A lack of direction, sinking ratings, storyline monopolization by a few select characters, fan uproar over the undoing of iconic storylines and viewer apathy plague All My Children. As Daytime Confidential's own Regan pointed out on a recent podcast "nothing should scare a show more than viewer indifference." Now Charles Pratt has the thankless job of trying to save a ship with cannonball sized holes in its bow. It isn't going to be the easiest of jobs.
Contract negotiations between ABC and Alicia Minshew haven't gone well. Rumors that Rebecca Budig is taking the out in her contract have picked up steam. Lightening hasn't struck twice between Ricky Paull Goldin and Beth Ehlers' characters, though separately both characters have potential. The "Fusion Girls" concept, once fresh with possibilities, is worn, tired and a glaring blight on the show, cannibalizing all unfortunate enough to fall in its path. The teen scene is schizophrenic at best. At least a half dozen pointless characters litter the show, while misdirected couplings abound.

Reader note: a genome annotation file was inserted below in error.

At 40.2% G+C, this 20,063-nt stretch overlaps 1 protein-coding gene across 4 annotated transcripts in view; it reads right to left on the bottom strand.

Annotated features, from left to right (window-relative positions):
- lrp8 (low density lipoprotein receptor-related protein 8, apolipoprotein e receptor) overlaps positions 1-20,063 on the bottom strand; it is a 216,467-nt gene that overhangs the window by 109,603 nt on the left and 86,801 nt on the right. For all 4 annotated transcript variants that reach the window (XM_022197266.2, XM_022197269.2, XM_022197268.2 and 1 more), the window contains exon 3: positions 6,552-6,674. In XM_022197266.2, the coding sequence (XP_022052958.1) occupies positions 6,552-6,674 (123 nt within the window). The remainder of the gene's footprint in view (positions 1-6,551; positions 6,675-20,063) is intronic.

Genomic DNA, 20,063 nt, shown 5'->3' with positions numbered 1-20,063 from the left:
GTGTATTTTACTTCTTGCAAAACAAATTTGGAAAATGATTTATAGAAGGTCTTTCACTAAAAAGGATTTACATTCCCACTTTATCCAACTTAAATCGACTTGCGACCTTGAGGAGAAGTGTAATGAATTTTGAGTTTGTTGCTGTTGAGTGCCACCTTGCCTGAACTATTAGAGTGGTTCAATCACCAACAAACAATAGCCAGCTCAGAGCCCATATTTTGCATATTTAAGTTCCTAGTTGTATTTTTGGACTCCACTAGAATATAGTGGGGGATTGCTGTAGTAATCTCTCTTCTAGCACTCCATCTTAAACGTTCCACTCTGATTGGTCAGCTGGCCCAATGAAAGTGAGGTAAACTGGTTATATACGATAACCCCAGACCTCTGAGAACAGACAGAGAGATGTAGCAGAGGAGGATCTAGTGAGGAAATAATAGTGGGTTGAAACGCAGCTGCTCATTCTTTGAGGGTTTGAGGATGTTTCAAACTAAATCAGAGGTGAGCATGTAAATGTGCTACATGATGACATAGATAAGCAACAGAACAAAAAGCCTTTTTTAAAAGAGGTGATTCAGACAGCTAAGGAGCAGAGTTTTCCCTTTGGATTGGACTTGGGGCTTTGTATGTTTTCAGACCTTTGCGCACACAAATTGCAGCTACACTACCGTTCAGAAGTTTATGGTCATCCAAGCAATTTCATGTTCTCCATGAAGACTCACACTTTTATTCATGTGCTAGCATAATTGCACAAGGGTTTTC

So what can a new head writer do to save a sinking ship? Pratt is going back to basics and calling upon two of All My Children's most popular and legendary stars to help rebuild the show's foundation, David Canary and Susan Lucci. Both Adam and Erica have wandered in storyline wilderness for years, but re-pairing them is a win win, "pull ourselves up by our bootstraps," strategy that takes advatange of the actors' chemistry and history while bringing some fun back to a show that has had immensly little to smile about.
To be sure, Canary and Lucci are more than up to the task of helping save the show on which they have starred for so many years. Bringing these two iconic characters back together provides a foundation of stability on which everything else can be rebuilt, allowing Pratt to throw fancy Hail Mary passes like the one-two punch casting of Eden Riegel and Tamara Braun.